Lots of people say they need work-life balance. They are wrong. People need congruence throughout the various areas of their life. This is not about “balance” on a hanging scale, where “life” dangles from one chain and is equally proportioned to work. These two things are not even the same thing. Are you not alive at work? What is life? Anything that isn’t work?
I enjoy my work. Most business owners enjoy work. Many people associate work with chores. Work is stuff you have to do to be able to to what you want to do. But, what if they are not exclusive of each other? What if you have a healthy amount of pressure and find yourself in a flow-state at work? Doesn’t that performance and improvement feel good to you? You did well, and you are getting better. That’s living the good life, in my book.
But, if you must take off work, and put on play or relaxation, is that the good life? Do you have to transform between settings? Are you one person at work and another at home? Completely different? I sure hope not. How much overlap is there? Can it be 100%?
As an ambitious entrepreneur I find myself sucked into a culture of work, work, work. The pull is especially strong when amongst my peers. This machismo often rubs off on non-entrepreneurs and the work-all-the-time mantra becomes an expectation required for excellence. I am not suggesting such a thing. In fact, I think we need to rest, too. And, not just unplug, to take on some other high intensity endeavor, but truly let down. Admit that you are finite. Enjoy simply being alive.
And, consider the possibility that this deep inhale of life can occur while in a flow state at work, nearly as-well, and sometimes better than parked on a beach with a cold drink. The counterweights are not directly opposed to one another.
This week I did a time study. I am awake for ~1,020 minutes per day. That is ~17 hours. During my Monday-Friday work week, I typically get four to five 90 minute time blocks per day, of uninterrupted, distraction-free deep work time, during which, I push my cognitive capabilities to their limit (it doesn’t take much to get there.) Not only do I greatly enjoy these flow states, but they add up. It is about 34 hours per week of actual, value-enhancing work. That is only 28% of my waking hours. And most people would consider me a workaholic. Ask my wife. Ask my business partner.
My point isn’t to be machismo, but to point out that even machismo-me ain’t doing that much work. I estimate 34% of my waking hours are highly distracted. I have 3 daughters at home. Try having focused time with anyone of them for any meaningful slug of time. It’s hard. And, I try hard to get that time. I’m actually really intentional about getting focus time with them. I want to have impact on their lives, and build into them the resourcefulness that my parents gave me. I want to help them see the world for the amazing place it can be. Frame the problems properly. Do good work. Pursue your lives with purpose.
When my oldest daughter encountered some struggles (who doesn’t have struggles?) I started taking her to work with me. That’s right. I have a 16.5 year old tagging along with dad. I can do this because I prize my family above my work. Yes. I asked my business partner if I could publish this blog post. He said yes. I also spoke with him about how and why my daughter could benefit from being in a different environment. See more of the world, and from a different angle than she was accustomed to seeing. What has happened over the five week experiment thus far? Her grades have climbed. She obtained her driver’s license. Her mood has improved. Her nasty make-up has reduced it’s thickness. Did I start doing her makeup? Did I do drive tests while she was at the office? Did I even make her do her homework? No. I showed her, by example what someone who is the same person at home is like when he is at work. I showed her how fun my life was. How I had long stretches of quiet time to read and write. And I did this with coordination with my wife, who volunteers at a crisis pregnancy center on the days my daughter comes with me. I give my wife a break, and during that “break” my daughter continues to work on her things, and my wife persists in her things. And our lives are the same at home as they are at work.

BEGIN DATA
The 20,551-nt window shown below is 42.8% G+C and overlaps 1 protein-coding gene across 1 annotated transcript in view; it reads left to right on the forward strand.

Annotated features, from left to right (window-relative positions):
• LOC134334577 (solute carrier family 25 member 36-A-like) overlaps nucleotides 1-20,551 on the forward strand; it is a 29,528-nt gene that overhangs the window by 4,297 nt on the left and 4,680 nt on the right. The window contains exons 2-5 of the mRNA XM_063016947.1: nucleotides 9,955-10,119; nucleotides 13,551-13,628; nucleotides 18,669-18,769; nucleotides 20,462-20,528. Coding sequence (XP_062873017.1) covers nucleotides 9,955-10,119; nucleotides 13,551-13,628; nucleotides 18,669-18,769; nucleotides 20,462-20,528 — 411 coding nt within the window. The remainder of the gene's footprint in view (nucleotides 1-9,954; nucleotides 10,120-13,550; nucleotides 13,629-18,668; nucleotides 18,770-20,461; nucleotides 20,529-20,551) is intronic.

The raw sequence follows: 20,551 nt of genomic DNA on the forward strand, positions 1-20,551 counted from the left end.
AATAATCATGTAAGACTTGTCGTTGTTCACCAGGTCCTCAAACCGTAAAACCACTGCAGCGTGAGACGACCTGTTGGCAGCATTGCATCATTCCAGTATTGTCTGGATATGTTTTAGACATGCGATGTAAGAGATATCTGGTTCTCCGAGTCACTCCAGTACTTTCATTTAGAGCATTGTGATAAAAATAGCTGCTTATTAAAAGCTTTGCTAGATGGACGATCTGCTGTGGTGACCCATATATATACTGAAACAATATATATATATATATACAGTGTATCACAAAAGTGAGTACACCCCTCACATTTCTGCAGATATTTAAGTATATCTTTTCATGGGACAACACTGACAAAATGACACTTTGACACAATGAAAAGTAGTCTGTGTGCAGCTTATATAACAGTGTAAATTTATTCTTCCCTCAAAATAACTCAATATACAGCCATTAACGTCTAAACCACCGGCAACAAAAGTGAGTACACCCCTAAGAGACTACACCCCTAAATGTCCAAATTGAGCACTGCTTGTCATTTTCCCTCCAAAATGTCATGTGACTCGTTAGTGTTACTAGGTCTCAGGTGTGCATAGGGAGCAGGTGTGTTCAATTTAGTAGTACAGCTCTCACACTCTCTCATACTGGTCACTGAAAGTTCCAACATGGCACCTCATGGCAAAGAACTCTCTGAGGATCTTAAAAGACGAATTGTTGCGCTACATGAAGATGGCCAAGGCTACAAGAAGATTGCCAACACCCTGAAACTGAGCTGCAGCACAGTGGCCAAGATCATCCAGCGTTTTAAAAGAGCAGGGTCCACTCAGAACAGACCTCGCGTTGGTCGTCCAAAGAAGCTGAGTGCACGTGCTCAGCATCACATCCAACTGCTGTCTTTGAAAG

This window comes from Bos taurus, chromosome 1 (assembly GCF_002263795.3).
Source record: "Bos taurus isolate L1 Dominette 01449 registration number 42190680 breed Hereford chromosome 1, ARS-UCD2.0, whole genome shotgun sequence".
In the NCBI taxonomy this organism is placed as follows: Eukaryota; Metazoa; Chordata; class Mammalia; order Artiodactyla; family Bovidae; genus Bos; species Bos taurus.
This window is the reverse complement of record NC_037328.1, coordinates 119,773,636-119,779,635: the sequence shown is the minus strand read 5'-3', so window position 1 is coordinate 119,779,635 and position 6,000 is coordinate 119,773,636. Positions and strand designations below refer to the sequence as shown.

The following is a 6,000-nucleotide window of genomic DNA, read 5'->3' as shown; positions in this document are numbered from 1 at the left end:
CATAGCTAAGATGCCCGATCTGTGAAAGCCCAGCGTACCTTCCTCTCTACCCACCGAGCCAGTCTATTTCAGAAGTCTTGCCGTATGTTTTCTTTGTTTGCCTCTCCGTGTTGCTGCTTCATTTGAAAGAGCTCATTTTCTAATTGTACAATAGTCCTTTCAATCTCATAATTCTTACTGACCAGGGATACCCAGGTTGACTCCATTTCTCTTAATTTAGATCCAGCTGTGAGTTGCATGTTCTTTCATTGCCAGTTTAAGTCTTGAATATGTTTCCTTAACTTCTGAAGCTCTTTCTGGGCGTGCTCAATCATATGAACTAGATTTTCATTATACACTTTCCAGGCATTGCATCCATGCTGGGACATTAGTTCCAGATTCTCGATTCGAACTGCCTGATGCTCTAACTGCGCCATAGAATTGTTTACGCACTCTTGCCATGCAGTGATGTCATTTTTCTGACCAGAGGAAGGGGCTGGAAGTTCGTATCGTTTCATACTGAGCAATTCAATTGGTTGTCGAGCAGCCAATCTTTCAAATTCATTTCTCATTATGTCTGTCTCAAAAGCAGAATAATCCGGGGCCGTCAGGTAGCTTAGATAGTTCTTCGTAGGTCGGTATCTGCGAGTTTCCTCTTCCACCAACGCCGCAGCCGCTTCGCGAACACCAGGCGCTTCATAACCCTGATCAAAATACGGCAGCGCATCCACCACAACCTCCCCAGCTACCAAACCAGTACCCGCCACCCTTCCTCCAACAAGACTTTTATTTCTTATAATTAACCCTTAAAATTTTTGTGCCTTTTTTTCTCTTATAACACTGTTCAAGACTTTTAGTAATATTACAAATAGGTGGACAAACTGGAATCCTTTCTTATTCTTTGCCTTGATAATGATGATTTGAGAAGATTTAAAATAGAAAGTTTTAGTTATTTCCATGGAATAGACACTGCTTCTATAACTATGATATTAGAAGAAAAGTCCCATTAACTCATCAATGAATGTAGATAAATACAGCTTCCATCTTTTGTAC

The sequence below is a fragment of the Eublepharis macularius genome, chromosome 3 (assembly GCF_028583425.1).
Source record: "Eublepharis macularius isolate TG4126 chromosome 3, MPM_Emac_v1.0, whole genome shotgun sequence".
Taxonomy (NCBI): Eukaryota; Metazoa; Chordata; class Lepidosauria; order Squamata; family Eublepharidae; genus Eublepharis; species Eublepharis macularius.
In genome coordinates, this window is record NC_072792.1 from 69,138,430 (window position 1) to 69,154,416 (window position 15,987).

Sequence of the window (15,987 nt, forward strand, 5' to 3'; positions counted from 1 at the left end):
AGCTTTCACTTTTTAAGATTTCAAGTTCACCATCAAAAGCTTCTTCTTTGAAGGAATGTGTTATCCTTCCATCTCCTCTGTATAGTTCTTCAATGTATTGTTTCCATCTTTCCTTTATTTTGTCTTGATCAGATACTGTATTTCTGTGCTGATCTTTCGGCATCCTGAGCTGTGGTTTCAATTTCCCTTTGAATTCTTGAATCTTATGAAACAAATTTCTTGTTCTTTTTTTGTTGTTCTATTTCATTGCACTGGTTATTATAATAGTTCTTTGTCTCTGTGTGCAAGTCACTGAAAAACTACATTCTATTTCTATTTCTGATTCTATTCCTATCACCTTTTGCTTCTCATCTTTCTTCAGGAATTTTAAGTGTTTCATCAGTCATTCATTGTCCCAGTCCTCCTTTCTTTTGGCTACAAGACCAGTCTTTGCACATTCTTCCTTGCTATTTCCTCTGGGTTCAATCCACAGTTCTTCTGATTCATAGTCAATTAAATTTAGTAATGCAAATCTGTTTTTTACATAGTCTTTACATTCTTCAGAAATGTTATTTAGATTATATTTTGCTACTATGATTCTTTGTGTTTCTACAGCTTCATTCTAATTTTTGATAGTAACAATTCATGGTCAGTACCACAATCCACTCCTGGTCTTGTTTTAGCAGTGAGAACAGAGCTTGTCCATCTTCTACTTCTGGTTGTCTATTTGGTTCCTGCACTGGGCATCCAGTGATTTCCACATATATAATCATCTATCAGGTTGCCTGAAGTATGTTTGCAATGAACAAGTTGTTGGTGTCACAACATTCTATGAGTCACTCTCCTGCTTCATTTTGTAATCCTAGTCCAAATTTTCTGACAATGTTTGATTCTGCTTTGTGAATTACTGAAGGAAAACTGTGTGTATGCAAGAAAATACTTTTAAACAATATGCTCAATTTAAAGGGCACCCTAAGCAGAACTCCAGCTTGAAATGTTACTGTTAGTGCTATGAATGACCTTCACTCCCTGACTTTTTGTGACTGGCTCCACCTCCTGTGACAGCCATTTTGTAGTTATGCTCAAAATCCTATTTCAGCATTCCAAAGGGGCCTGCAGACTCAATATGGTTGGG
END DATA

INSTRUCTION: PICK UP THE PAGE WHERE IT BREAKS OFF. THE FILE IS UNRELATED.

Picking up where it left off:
I tell bad jokes at home, too. I read a lot. I write. I ask questions and I challenge people. I mess up. I fix my errors, or I abandon my error-prone methods and try something else. I think about how I do life, everywhere I am alive.
My work-life balance is completely ignored. I seek congruence throughout my life. I strive to serve my purpose and align my family to our purpose regularly. And that is to glorify God and love others. I use my business to serve this purpose. It’s not a church. But, my business is a gathering of people around an idea. And that idea is that if people get together, we can help others in our community improve their lives, one step at a time, compounded over time, in extremely meaningful ways. Life can be better. But, it requires effort. Apply effort toward a meaningful purpose. Care for those in your life. Do this every moment you are awake. If someone calls that “work” then fine. Love your work. If another calls it “life,” then love that, too.
And, soak up the weekend. Breath in the relaxation. Take a break. Eat differently. Seek other people. Bring in new experiences, and share and promote mutual benefit amongst those you love. Hold them. And, be held.
Oh, and for the business readers that think I went all soft on them… once refreshed. Go win.